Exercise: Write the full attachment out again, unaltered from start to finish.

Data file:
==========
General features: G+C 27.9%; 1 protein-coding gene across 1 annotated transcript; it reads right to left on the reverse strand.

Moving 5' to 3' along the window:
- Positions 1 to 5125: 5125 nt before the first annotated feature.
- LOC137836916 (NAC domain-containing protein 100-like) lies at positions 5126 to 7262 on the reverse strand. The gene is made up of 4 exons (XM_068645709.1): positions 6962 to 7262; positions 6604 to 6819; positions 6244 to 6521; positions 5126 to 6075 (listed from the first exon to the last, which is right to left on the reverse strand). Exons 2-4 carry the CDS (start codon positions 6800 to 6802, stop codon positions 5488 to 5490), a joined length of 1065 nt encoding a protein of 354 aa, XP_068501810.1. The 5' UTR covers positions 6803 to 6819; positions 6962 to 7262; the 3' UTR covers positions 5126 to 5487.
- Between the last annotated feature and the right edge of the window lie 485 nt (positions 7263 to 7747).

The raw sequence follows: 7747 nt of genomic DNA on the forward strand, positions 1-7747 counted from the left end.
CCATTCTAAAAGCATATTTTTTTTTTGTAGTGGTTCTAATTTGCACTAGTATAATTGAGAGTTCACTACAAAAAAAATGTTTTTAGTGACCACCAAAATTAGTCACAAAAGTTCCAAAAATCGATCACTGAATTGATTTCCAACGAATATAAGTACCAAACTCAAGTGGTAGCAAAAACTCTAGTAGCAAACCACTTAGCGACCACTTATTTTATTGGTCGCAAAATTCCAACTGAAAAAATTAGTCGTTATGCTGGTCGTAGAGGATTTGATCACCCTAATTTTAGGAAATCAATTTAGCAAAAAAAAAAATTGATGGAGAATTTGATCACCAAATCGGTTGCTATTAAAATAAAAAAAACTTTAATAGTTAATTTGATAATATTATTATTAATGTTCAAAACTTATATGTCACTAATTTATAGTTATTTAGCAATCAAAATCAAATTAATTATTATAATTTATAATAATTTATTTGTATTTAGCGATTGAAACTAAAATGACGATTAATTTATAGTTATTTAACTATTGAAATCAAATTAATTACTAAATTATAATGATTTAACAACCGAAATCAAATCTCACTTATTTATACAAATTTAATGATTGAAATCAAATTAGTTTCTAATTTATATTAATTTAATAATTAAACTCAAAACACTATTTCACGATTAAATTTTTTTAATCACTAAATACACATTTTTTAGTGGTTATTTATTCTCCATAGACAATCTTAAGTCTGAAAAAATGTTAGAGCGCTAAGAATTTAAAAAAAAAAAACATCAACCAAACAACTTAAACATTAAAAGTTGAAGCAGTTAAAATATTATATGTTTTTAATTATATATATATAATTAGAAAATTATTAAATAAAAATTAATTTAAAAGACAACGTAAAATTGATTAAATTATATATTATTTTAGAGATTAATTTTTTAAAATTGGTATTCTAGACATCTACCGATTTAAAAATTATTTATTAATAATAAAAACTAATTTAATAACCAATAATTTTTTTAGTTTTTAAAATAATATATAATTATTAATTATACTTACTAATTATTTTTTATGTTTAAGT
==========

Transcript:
General features: G+C 27.9%; 1 protein-coding gene across 1 annotated transcript; it reads right to left on the reverse strand.

Moving 5' to 3' along the window:
- Positions 1 to 5125: 5125 nt before the first annotated feature.
- LOC137836916 (NAC domain-containing protein 100-like) lies at positions 5126 to 7262 on the reverse strand. The gene is made up of 4 exons (XM_068645709.1): positions 6962 to 7262; positions 6604 to 6819; positions 6244 to 6521; positions 5126 to 6075 (listed from the first exon to the last, which is right to left on the reverse strand). Exons 2-4 carry the CDS (start codon positions 6800 to 6802, stop codon positions 5488 to 5490), a joined length of 1065 nt encoding a protein of 354 aa, XP_068501810.1. The 5' UTR covers positions 6803 to 6819; positions 6962 to 7262; the 3' UTR covers positions 5126 to 5487.
- Between the last annotated feature and the right edge of the window lie 485 nt (positions 7263 to 7747).

The raw sequence follows: 7747 nt of genomic DNA on the forward strand, positions 1-7747 counted from the left end.
CCATTCTAAAAGCATATTTTTTTTTTGTAGTGGTTCTAATTTGCACTAGTATAATTGAGAGTTCACTACAAAAAAAATGTTTTTAGTGACCACCAAAATTAGTCACAAAAGTTCCAAAAATCGATCACTGAATTGATTTCCAACGAATATAAGTACCAAACTCAAGTGGTAGCAAAAACTCTAGTAGCAAACCACTTAGCGACCACTTATTTTATTGGTCGCAAAATTCCAACTGAAAAAATTAGTCGTTATGCTGGTCGTAGAGGATTTGATCACCCTAATTTTAGGAAATCAATTTAGCAAAAAAAAAAATTGATGGAGAATTTGATCACCAAATCGGTTGCTATTAAAATAAAAAAAACTTTAATAGTTAATTTGATAATATTATTATTAATGTTCAAAACTTATATGTCACTAATTTATAGTTATTTAGCAATCAAAATCAAATTAATTATTATAATTTATAATAATTTATTTGTATTTAGCGATTGAAACTAAAATGACGATTAATTTATAGTTATTTAACTATTGAAATCAAATTAATTACTAAATTATAATGATTTAACAACCGAAATCAAATCTCACTTATTTATACAAATTTAATGATTGAAATCAAATTAGTTTCTAATTTATATTAATTTAATAATTAAACTCAAAACACTATTTCACGATTAAATTTTTTTAATCACTAAATACACATTTTTTAGTGGTTATTTATTCTCCATAGACAATCTTAAGTCTGAAAAAATGTTAGAGCGCTAAGAATTTAAAAAAAAAAAACATCAACCAAACAACTTAAACATTAAAAGTTGAAGCAGTTAAAATATTATATGTTTTTAATTATATATATATAATTAGAAAATTATTAAATAAAAATTAATTTAAAAGACAACGTAAAATTGATTAAATTATATATTATTTTAGAGATTAATTTTTTAAAATTGGTATTCTAGACATCTACCGATTTAAAAATTATTTATTAATAATAAAAACTAATTTAATAACCAATAATTTTTTTAGTTTTTAAAATAATATATAATTATTAATTATACTTACTAATTATTTTTTATGTTTAAGT